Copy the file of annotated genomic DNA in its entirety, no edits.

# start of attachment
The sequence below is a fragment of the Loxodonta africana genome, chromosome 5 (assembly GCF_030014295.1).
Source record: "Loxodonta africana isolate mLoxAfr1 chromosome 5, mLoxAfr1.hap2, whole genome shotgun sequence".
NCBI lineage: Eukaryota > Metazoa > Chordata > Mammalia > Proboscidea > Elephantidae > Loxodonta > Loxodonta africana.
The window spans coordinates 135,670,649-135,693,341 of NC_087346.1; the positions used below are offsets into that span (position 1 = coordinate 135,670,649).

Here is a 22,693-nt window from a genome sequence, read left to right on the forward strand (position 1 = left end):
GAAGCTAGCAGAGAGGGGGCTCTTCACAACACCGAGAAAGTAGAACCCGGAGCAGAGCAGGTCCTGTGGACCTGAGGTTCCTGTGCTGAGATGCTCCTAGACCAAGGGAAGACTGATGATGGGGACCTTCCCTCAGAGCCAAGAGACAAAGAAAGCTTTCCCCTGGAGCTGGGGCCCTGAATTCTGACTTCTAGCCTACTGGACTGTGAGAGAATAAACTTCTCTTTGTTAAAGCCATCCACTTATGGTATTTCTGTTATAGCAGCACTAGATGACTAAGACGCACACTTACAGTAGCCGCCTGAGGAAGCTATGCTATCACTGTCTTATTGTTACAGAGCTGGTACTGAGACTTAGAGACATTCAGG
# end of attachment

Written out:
The sequence below is a fragment of the Loxodonta africana genome, chromosome 5 (assembly GCF_030014295.1).
Source record: "Loxodonta africana isolate mLoxAfr1 chromosome 5, mLoxAfr1.hap2, whole genome shotgun sequence".
NCBI lineage: Eukaryota > Metazoa > Chordata > Mammalia > Proboscidea > Elephantidae > Loxodonta > Loxodonta africana.
The window spans coordinates 135,670,649-135,693,341 of NC_087346.1; the positions used below are offsets into that span (position 1 = coordinate 135,670,649).

Here is a 22,693-nt window from a genome sequence, read left to right on the forward strand (position 1 = left end):
GAAGCTAGCAGAGAGGGGGCTCTTCACAACACCGAGAAAGTAGAACCCGGAGCAGAGCAGGTCCTGTGGACCTGAGGTTCCTGTGCTGAGATGCTCCTAGACCAAGGGAAGACTGATGATGGGGACCTTCCCTCAGAGCCAAGAGACAAAGAAAGCTTTCCCCTGGAGCTGGGGCCCTGAATTCTGACTTCTAGCCTACTGGACTGTGAGAGAATAAACTTCTCTTTGTTAAAGCCATCCACTTATGGTATTTCTGTTATAGCAGCACTAGATGACTAAGACGCACACTTACAGTAGCCGCCTGAGGAAGCTATGCTATCACTGTCTTATTGTTACAGAGCTGGTACTGAGACTTAGAGACATTCAGG